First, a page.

More than 300 people showed up to the inaugural Tupelo Pride Walk at Fairpark on Oct. 7, 2018. With the 50th-anniversary of the Stonewall riots looming, organizers of Northeast Mississippi pride events reflected on their histories.

TUPELO • Fifty years ago in Greenwich, New York, a group of LGBT bar attendees turned into activists as they decided to fight back against police harassment. Those initial Stonewall riots on June 28, 1969 sparked the gay rights movement, and Pride movements sprang up across the country.

To mark that anniversary, three groups of north Mississippi LGBT activists spoke recently about the challenges they have encountered while navigating a space influenced both by the history of Stonewall and their own state’s history.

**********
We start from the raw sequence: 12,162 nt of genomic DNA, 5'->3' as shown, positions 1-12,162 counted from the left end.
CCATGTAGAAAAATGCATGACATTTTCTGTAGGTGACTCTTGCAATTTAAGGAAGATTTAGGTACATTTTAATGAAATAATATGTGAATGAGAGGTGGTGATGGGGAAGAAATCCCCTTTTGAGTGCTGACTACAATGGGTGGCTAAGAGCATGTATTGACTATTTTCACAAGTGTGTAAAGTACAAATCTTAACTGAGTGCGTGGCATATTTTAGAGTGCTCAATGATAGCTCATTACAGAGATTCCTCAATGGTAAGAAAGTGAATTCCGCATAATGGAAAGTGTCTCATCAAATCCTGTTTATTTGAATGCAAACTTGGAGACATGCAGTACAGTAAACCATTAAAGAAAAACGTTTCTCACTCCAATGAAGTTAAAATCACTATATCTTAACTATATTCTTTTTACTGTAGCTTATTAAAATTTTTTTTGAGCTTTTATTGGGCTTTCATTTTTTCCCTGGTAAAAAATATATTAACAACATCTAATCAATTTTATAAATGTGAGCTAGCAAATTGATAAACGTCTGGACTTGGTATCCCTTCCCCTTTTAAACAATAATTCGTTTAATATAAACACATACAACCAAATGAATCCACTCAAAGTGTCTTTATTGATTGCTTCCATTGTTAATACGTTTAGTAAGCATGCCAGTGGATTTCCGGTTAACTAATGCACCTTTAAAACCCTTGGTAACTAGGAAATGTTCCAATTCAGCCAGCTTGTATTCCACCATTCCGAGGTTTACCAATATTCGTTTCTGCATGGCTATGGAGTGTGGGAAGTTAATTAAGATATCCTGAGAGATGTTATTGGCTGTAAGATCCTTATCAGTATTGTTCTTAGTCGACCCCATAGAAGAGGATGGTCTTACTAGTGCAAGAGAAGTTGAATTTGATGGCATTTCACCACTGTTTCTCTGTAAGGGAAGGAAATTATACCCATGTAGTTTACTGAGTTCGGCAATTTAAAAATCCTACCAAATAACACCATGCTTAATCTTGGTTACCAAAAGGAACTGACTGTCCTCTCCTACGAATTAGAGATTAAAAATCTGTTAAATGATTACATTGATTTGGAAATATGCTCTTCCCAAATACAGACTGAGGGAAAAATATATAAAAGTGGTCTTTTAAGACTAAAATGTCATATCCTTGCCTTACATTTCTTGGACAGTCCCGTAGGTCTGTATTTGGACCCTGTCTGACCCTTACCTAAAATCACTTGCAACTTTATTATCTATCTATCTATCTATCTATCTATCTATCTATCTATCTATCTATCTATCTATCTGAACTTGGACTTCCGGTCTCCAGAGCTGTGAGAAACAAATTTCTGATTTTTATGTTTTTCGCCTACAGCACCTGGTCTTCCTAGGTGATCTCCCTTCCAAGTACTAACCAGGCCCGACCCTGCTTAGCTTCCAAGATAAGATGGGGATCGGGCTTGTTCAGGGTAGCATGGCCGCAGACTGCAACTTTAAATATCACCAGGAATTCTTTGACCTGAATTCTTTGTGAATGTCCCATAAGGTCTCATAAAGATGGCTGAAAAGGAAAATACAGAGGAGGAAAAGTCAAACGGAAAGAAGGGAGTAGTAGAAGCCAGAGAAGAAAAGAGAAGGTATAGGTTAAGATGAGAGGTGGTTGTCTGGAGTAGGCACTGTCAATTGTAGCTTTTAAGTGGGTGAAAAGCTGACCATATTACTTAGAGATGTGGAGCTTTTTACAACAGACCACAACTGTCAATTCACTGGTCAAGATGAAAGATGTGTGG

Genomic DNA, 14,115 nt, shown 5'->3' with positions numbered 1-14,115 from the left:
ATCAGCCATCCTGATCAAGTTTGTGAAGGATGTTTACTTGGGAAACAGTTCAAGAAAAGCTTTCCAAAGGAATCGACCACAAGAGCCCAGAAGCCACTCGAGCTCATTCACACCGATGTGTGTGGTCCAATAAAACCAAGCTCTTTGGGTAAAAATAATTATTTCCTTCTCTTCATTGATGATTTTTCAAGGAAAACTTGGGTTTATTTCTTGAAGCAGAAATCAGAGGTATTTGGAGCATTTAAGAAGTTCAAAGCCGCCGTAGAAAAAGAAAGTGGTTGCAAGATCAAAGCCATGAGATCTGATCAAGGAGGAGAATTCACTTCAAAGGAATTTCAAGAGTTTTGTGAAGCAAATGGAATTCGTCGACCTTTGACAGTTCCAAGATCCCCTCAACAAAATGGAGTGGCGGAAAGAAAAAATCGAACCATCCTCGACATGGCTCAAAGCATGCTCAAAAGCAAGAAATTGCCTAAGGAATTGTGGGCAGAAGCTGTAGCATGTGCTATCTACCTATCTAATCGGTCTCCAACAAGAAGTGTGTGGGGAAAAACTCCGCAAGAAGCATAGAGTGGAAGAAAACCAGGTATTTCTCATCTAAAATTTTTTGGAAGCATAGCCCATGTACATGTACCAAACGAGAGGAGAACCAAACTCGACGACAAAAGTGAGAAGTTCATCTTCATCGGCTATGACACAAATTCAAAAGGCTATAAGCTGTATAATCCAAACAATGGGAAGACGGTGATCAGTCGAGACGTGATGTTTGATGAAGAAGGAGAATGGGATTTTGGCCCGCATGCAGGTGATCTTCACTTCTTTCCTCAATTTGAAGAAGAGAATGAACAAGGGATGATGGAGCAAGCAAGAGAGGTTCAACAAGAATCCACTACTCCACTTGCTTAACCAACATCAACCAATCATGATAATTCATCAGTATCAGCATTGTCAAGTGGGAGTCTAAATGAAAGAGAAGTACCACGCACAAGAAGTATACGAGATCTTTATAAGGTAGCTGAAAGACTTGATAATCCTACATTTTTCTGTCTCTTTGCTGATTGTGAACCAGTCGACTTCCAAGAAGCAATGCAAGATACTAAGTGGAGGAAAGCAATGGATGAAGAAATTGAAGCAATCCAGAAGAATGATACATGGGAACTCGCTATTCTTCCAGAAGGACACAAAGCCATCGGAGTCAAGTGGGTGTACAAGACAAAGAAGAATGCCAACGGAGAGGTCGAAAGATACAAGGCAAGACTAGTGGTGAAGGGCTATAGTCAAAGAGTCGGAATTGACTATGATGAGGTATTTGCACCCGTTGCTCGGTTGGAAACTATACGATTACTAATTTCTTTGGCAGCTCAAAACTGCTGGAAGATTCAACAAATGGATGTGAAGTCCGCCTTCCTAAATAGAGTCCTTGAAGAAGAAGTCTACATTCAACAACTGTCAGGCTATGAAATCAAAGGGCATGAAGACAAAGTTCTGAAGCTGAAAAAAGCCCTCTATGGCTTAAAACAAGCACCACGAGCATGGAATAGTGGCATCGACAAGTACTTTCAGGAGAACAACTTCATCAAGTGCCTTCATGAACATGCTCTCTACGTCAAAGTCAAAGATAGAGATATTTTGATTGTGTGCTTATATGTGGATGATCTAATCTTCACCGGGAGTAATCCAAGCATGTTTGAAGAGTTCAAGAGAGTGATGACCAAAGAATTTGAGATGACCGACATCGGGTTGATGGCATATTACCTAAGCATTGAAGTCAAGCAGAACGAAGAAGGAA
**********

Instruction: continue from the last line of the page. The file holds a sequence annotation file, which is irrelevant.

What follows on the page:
“(Like Stonewall), the LGBTQ+ community in Mississippi is also refusing to be silenced and claiming their space,” said Jaime Harker, director at Sarah Isom Center for Women and Gender Studies at the University of Mississippi.

Oxford Pride

The present history of pride in north Mississippi starts in Oxford in May 2016 when Matt Kessler and other students from the University of Mississippi approached the Sarah Isom Center about organizing a pride parade. For all but one organizer, this was the first pride parade they had even attended, Harker said.

Oxford Pride faced another challenge besides inexperience and a short timeline. They were organizing under the shadow of HB 1523, a bill signed on April 5, 2016 that allowed businesses to withhold services from LGBTQ people on the basis of religious beliefs. While the parade was not organized to protest the bill, Harker said it did cause many in the community to show up to prove the bill didn’t represent their values.

Oxford Pride celebrated its fourth year this past April 28 to May 5. In the time it has been operating, there has been a shift in landscape.